When it comes to water consumption on a leased property, the landlord is entitled to charge the tenant as long as they adhere to the guidelines strictly laid down by the government. In order for a landlord to charge the full water costs to the tenant, they must ensure that the following three things are in place:
1) Agreement, in writing, from the tenant - usually this forms part of the lease.
2) An efficient water delivery system – i.e.: The plumbing must comply with some basic regulations so that wastage of water is kept to a minimum.
3) The actual amount of water used must be measurable – whether it is by water meter or water delivered.
It is very important, as any Property manager Brisbane will tell you, to ensure that this issue is dealt with before the tenant moves in. The matter should be raised with the prospective tenant and then noted in the lease agreement. The landlord should note what water efficient devices there are on the Entry Condition Report. If it is not obvious to the eye that such devices are water efficient, the landlord should be able provide proof that they were installed. These can be in the form of plumbing reports, receipts, warranties, etc. You could also look for the WELS rating – any water fixtures made from 2005 to date are subject to the WELS rating system. A three star or more rating indicates a water efficient fixture.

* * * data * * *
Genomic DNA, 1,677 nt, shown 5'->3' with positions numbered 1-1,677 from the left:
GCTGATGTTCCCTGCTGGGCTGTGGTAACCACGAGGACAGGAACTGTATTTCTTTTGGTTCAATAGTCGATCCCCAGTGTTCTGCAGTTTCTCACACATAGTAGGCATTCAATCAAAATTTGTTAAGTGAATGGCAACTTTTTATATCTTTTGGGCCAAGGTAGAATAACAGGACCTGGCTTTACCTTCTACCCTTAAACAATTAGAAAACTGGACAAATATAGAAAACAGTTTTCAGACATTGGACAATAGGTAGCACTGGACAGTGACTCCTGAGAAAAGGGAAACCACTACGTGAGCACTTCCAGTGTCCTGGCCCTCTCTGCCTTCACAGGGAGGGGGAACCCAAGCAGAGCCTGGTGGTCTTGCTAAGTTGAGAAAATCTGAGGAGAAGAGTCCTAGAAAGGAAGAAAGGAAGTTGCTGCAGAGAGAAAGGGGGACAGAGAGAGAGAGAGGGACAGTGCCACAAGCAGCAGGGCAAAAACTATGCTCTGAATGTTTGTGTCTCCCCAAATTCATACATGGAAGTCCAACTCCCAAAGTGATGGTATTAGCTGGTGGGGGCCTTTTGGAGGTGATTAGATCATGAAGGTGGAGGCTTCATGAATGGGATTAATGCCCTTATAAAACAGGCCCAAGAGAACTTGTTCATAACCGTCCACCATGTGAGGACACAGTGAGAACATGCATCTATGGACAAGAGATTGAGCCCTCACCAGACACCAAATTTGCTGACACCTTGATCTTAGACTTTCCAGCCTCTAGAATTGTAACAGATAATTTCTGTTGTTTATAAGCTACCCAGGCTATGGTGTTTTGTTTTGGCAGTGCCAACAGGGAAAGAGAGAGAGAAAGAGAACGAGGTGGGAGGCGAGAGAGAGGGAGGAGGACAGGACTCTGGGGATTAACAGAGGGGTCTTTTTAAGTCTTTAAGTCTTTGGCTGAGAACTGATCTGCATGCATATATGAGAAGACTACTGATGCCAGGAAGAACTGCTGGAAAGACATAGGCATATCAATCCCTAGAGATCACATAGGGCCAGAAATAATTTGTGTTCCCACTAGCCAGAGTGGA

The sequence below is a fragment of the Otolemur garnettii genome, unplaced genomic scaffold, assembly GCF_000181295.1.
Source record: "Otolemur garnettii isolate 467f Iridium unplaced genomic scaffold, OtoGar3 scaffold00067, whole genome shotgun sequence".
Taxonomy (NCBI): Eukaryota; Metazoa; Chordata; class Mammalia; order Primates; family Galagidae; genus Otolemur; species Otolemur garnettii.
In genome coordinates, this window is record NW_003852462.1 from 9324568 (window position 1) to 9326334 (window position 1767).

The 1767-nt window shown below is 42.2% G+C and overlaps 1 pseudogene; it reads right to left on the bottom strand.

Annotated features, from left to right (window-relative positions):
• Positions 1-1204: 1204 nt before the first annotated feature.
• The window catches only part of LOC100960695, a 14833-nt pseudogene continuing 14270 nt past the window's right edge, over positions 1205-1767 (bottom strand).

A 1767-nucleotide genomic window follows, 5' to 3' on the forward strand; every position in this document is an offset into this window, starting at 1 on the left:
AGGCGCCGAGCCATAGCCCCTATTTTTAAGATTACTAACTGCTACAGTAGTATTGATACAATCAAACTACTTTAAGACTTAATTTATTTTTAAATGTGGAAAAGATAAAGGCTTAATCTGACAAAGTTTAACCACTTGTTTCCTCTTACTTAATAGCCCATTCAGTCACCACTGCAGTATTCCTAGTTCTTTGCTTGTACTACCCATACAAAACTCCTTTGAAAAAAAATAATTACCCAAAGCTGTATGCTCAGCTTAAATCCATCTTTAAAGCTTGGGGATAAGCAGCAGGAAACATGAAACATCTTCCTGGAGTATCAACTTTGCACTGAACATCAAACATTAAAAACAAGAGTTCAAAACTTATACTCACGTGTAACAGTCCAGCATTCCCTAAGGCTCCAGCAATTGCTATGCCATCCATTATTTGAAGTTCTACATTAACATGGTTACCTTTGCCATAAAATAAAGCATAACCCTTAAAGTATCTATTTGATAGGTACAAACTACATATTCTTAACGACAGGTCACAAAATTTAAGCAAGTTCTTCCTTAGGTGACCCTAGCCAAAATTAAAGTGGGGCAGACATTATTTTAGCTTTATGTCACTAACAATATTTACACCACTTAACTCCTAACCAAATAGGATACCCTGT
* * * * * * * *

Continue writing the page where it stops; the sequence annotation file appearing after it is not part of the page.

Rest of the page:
When it comes to the actual amount charged to the tenant, the landlord should note the meter readings on the Entry Condition Form when they move in and on the Exit Condition Form when they leave. The landlord has to pay the water bill and provide a copy of it for the tenant’s record. The tenant will then have thirty days to repay the landlord. This thirty day period is calculated from the time that the landlord presents the bill to the tenant. The landlord may only charge what they have been charged and may not add any late charges. The water bill must remain in the landlord’s name.
It may seem, from the above, that Rental property management Brisbane can become quite a sticky issue but potential landlords should not be discouraged. There is recourse in terms of a mediation process offered by the RTA - especially useful if the two parties cannot come to an agreement in terms of the water charges.
At the end of the day, the RTA aims to make rental arrangements fair for both the landlord and the tenant and so, if their guidelines are followed; everyone is likely to be happy at the end of the day.
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